More Things Change - 2

More they remain the same. As it is in politics, so it is in sports. From IE:
...the Indian team came across an unusually greenish pitch that favoured the superior South African pace attack. While curator Prabir Mukherjee claimed that it was a ‘‘sporting wicket’’, it’s learnt that Dravid and coach Greg Chappell had wanted the grass to be cut.
One understood Ganguly when he asked for the grass to be cut, which he was reported as asking for many a time and loudly. Now, when He Who Is Afraid Of The Fast'ish Ball is not playing, one fails to understand why the new captain and coach are following in his footmarks.

PS: One worries about the Indian team after reading this in IE. Its members seem to have such fragile minds that they almost seem neurotic. Most of all, one worries for Laxman after reading about his tenuous (thin/dilute/flimsy) psyche.


Numbers Didn't Add Up

For the UPA since they were anything but 'United' says The Telegraph. Link via Amit Varma.

A Life Like Any Other

With a plan for the future and a hope for happier times spent with wife and children:
When Maniappan was posted in Afghanistan he nurtured the hope that he would get that little extra cash as foreign posting allowance and risk allowance. (Even this was a pittance since he was a low-rung employee.) He wanted to build a house, set up an automobile workshop and look after his wife and two little children when his 20-year service with the BRO ended five years from now. In one fell swoop, a machete ended all his dreams in a pool of blood in the wasteland of ethnic conflict.
Why is there so much of a fuss about pre-marital sex but not about this death? Why are we in Afghanistan and Iraq anyway with the security situation as it is in both places?

Better Than Nuclear

Thermonuclear power. But it is at least 25 years away. Meantime, why is it that countries like the US impose such tight restrictions on nuclear power which could solve to a great degree the problems of countries like India?

False Dichotomy

T K Arun in ET, noting that it cannot be empowerment vs development, but both together for either to succeed. Along the way he has points out the short-sightedness of political parties as entities only meant for fighting and winning elections:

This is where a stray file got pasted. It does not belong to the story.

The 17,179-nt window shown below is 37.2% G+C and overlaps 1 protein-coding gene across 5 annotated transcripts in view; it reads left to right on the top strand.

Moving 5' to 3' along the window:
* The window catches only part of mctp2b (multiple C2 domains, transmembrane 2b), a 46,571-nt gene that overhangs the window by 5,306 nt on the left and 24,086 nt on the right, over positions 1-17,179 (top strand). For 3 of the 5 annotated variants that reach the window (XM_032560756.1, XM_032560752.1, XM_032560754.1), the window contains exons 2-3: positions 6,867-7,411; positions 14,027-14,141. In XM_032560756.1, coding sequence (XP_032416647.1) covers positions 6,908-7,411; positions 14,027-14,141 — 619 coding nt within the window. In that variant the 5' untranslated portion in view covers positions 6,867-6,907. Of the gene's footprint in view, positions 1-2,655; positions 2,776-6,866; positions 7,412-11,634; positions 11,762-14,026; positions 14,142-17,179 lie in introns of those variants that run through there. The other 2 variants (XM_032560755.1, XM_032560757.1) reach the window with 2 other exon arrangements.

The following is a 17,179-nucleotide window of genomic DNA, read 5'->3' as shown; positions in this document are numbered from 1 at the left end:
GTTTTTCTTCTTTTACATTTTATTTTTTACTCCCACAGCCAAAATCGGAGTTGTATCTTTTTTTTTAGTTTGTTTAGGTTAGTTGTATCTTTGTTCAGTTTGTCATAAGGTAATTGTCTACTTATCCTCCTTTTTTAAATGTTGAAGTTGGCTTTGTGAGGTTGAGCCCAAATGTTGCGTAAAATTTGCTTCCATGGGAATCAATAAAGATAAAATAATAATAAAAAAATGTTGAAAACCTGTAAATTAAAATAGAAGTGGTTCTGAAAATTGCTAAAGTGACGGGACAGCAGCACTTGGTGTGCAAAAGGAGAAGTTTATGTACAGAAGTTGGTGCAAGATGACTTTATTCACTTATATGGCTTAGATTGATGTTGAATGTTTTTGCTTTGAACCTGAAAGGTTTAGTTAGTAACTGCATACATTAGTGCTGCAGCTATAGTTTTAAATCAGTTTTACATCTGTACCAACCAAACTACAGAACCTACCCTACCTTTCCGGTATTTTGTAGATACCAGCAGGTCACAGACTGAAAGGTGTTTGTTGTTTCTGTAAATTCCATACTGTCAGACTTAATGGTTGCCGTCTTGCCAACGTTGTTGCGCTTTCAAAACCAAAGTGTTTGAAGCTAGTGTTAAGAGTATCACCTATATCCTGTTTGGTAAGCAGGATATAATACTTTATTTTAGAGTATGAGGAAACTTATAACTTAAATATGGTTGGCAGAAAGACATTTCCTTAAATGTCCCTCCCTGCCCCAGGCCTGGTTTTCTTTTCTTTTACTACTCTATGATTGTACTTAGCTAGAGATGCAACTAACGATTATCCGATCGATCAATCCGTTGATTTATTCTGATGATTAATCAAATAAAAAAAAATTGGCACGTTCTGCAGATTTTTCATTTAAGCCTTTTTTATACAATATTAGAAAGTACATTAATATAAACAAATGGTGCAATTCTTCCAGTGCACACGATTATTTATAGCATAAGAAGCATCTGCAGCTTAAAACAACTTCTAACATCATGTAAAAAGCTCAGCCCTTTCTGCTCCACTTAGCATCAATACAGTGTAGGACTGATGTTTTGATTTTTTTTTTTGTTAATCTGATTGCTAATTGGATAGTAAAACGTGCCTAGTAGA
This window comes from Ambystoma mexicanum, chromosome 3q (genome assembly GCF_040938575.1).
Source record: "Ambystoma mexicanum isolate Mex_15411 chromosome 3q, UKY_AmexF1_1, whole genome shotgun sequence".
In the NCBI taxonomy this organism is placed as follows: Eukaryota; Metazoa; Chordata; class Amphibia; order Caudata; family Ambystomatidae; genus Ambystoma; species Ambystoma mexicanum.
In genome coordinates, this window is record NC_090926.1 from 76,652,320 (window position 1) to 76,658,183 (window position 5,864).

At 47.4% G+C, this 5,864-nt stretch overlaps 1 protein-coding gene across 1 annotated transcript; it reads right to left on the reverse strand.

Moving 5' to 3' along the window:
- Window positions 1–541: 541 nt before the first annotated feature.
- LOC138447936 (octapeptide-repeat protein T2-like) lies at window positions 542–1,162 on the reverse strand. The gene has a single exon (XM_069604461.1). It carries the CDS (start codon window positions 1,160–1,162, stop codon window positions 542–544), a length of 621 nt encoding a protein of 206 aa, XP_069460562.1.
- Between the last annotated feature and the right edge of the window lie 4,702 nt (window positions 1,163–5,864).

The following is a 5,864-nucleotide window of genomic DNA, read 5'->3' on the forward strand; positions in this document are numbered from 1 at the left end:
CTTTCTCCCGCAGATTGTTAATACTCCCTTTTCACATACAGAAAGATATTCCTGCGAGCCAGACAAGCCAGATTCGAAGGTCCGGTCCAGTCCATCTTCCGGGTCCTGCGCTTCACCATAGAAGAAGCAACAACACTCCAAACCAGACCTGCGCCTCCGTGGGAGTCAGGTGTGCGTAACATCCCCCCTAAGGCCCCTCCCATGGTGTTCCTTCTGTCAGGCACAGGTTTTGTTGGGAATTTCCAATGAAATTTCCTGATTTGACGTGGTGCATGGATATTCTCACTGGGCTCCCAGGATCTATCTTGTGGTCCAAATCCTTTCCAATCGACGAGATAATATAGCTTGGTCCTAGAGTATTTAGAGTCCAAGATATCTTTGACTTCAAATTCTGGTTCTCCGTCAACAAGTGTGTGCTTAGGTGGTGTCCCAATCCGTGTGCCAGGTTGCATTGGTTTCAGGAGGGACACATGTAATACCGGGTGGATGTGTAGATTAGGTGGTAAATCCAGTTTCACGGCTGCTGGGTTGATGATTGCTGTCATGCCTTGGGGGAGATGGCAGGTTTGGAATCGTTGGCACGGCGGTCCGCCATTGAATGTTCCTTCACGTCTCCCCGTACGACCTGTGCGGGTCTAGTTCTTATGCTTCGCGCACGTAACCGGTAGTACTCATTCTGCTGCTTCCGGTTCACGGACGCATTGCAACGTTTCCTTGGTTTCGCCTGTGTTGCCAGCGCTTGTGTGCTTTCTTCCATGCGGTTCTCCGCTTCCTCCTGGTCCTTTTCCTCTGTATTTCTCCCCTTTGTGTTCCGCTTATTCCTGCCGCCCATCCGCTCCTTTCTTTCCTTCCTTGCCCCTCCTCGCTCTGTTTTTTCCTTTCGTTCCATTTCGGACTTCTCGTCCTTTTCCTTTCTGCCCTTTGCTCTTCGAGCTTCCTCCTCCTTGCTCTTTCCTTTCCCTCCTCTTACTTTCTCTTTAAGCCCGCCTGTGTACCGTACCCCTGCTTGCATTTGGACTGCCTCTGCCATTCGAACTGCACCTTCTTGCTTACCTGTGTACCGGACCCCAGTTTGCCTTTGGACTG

If [the Congress] thinks that investing big in health, education and social security, as promised by the Common Minimum Programme, will get it the votes it needs, it is sadly mistaken. Only when political parties actively lead, do sarkari measures deliver on the ground and people make a connection between leaderspeak and the actions of babus.

In other words, salvation lies in resurrection of the political party as an institution and redemption of political practice from the combination of rent-a-crowd and muscular influence-peddling it has been reduced to.Politics as patronage attracts opportunists and those on the make to the party.

Such people cannot perform a political party’s essential job of constantly mediating between the state and the people in a fashion that changes their lives for the better. That calls for people with a sense of public purpose, of commitment to society’s collective welfare. Such party workers can be attracted and retained only when the party stands for a goal over and above power and pelf.

Queer Pitch

I nearly did a delayed double-take after watching Arun Lal prod the pitch pensively. How come so much grass on it? Ravi Shastri had caught on: 'Remember, Ganguly is not playing this match. If the groundsman prepared more of these kind of pitches for the local matches, Bengal would be a far better team". Not much guessing needed as to what was going on in his mind. In another intriguing development, Ntini pulls out after falling down during a friendly football session, just twenty minutes before the toss. Meantime, it is official, NDTV has it straight from the bookies mouth:Indian: 77 paise, SA : 125 paise. India favourites.


Laloo And Saurav

The inevitable comparison in this editorial form Hindustan Times. It also notes the anti-incumbency increasing rearing its head: